“When you think of the FCC and broadband, you think of 700 MHz/D Block/first-responder broadband — it's critical, and we care a lot about that,” he said. “But we need to go beyond that. We need to look at ensuring that every 911 center and every organization involved in emergency response has access to broadband — not just for the individual responders but for organizations to communicate with themselves.”

Meanwhile, several cities, counties and states have filed waiver requests with the FCC that would allow the early buildout of broadband wireless networks on spectrum currently licensed to the PSST. The commission is seeking comments on the proposals.

Halley said he believes the FCC will not take broad-based action on a proposed public-safety broadband network until the overall national broadband plan recommendations are solidified, but action on the waiver requests could come sooner.

“I think it's highly conceivable that the 700 MHz waiver requests will be dealt with,” he said. “I can't tell you how that's going to come out, but now we're starting to see some waivers that don't look the same. At some level, that is something that could get addressed.”

Beyond broadband

Of course, there are communications issues facing public safety other than 700 MHz broadband, some of which can be addressed quickly. Both Halley and Gurss said they believe the FCC has enough of a record regarding non-initialized phones dialing 911 and 911 wireless location to be able to issue orders on those topics in the near future.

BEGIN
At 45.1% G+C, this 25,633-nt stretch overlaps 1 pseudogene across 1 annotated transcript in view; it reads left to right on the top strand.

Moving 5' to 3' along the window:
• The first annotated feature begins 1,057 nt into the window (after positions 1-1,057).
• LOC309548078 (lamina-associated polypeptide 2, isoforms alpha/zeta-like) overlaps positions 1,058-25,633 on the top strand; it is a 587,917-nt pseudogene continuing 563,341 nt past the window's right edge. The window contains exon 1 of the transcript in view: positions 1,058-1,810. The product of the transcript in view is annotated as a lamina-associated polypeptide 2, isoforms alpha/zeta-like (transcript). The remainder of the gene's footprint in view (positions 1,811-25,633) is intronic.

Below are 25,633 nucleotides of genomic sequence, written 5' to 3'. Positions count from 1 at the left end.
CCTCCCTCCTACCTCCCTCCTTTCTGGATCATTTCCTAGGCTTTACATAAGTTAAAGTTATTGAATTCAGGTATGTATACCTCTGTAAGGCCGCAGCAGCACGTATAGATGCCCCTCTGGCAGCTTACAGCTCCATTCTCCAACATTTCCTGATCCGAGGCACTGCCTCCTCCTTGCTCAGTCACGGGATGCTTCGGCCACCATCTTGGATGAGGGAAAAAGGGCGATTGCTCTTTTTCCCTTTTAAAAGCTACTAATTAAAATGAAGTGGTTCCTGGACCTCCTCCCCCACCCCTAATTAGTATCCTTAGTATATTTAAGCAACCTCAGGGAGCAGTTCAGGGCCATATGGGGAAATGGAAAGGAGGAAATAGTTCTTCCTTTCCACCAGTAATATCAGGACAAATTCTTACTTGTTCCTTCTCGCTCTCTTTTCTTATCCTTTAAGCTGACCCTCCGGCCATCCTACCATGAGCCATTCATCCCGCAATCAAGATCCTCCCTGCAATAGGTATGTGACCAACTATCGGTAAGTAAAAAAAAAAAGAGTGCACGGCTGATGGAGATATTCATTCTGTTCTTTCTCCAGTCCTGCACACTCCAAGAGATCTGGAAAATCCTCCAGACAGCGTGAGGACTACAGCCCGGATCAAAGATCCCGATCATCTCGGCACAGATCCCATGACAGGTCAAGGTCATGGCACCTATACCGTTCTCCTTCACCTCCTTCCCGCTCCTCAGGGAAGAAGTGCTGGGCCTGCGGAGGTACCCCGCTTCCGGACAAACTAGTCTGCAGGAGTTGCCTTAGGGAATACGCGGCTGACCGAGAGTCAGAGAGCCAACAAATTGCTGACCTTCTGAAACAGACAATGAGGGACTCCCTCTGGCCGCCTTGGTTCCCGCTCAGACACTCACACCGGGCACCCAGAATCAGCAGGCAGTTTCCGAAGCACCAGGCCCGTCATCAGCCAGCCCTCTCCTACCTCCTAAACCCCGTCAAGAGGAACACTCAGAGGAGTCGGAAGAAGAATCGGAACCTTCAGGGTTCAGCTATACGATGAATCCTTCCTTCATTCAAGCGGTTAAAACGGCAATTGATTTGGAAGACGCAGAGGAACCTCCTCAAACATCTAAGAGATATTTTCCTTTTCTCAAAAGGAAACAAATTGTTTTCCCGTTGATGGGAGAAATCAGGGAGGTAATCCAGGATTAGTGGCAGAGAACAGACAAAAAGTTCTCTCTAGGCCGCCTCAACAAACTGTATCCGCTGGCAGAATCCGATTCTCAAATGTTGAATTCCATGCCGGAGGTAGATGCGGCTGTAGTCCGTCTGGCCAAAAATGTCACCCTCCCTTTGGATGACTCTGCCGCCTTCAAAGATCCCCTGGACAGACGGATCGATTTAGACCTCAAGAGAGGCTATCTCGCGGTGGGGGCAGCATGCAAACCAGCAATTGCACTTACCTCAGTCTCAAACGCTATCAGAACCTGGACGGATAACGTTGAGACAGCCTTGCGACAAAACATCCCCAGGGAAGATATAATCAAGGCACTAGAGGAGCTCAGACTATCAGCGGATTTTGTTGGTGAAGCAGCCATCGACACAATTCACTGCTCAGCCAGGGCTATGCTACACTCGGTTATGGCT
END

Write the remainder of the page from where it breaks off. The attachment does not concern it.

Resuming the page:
In addition, the first-responder community has sought clarity regarding rules for narrowbanding of networks operating below 512 MHz, Gurss said.

“A main purpose of it would be to remind people that this is a serious requirement, because it's not very far off at this point,” he said.

In addition, PSHSB's David Furth called an 800 MHz treaty with Mexico “the highest remaining priority” for completing the massive rebanding project. However, that is not an item that can be controlled entirely by the FCC, because the state departments for both countries ultimately are charged with reaching an agreement on the matter.

Genachowski said the FCC would not delay addressing other items while the broadband plan recommendations are being formulated, but Halley said it may not be practical for the agency to tackle other controversial issues during this time period.

“The broadband plan, which affects every bureau, is going to be a huge focus from now until February,” he said. “That doesn't mean they're not going to get other stuff done, but that's going to be — by far — the main focus of the commission.”